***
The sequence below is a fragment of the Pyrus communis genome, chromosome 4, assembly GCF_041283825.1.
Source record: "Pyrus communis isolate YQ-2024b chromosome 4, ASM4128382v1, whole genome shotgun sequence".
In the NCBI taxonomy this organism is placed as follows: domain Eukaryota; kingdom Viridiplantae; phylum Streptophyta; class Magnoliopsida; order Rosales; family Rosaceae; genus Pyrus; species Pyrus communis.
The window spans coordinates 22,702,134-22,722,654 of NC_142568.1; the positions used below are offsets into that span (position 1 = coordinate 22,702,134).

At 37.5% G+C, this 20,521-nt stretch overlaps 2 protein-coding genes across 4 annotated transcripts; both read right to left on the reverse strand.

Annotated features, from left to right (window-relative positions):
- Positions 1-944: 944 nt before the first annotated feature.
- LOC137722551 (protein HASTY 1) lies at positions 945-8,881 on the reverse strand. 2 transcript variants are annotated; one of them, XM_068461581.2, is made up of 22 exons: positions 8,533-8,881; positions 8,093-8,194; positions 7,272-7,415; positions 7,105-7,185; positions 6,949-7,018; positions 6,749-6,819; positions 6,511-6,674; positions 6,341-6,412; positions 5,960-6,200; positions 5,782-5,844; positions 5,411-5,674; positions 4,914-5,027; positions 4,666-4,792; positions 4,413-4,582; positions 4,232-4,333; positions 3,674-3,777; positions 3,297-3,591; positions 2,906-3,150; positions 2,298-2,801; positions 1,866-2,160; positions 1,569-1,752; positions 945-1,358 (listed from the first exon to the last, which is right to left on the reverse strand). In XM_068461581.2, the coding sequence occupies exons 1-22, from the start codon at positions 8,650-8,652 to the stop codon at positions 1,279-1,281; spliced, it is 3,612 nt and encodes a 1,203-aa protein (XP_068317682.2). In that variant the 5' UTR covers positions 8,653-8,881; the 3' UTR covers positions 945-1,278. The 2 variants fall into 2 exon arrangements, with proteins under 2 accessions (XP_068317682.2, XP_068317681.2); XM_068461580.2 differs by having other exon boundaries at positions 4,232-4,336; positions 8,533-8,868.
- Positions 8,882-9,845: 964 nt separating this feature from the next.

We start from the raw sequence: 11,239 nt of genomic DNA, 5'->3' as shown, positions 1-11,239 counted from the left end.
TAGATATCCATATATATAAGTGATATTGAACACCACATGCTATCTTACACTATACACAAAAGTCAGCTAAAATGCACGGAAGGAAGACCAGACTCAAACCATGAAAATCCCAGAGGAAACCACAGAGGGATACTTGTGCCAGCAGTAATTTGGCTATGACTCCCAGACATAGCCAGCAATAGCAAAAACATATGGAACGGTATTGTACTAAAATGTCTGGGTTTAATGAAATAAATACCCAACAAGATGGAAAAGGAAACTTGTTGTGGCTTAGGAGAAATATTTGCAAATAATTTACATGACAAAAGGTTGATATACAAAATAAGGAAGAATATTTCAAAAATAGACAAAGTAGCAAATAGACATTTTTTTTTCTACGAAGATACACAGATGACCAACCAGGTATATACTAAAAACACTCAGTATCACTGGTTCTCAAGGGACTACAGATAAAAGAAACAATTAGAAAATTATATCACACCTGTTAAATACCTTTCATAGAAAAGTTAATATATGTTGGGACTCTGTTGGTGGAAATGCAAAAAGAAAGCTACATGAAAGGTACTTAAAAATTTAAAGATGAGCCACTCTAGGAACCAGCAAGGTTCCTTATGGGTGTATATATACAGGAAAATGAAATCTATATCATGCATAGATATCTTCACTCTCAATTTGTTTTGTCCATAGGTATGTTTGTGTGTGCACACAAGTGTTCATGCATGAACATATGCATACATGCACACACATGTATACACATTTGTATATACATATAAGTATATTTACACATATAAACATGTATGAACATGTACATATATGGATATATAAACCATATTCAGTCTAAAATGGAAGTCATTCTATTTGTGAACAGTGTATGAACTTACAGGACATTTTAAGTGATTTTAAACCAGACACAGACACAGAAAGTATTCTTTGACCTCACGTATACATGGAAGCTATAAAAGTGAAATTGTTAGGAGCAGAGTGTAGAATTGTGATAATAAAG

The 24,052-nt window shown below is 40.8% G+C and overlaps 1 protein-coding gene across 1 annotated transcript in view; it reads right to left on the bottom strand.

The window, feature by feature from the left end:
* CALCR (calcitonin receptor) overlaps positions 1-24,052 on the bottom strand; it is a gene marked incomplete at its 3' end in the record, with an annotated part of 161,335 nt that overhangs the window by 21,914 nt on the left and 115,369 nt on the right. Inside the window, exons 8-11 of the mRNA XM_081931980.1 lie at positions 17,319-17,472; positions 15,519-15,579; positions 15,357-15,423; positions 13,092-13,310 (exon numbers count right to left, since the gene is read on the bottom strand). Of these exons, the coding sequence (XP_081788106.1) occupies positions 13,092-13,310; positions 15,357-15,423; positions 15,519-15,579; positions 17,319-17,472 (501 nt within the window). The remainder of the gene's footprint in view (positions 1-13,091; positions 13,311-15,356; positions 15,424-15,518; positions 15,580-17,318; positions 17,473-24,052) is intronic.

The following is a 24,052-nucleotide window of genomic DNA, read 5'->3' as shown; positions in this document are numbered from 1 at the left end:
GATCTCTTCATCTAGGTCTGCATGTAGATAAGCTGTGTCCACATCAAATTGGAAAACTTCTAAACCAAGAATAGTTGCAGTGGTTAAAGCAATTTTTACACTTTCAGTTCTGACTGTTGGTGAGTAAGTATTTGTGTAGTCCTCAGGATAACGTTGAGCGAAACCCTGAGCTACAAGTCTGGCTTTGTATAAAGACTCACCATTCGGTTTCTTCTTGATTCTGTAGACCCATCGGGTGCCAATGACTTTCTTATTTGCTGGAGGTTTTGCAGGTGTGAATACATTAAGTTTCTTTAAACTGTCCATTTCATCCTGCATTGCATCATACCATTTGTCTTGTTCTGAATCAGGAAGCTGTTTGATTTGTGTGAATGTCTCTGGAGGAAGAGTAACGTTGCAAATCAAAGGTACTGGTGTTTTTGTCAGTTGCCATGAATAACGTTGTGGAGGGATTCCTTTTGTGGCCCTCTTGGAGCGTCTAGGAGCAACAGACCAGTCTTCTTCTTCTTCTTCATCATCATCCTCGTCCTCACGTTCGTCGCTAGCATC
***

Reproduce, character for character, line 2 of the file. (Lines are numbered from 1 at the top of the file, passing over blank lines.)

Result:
Source record: "Pyrus communis isolate YQ-2024b chromosome 4, ASM4128382v1, whole genome shotgun sequence".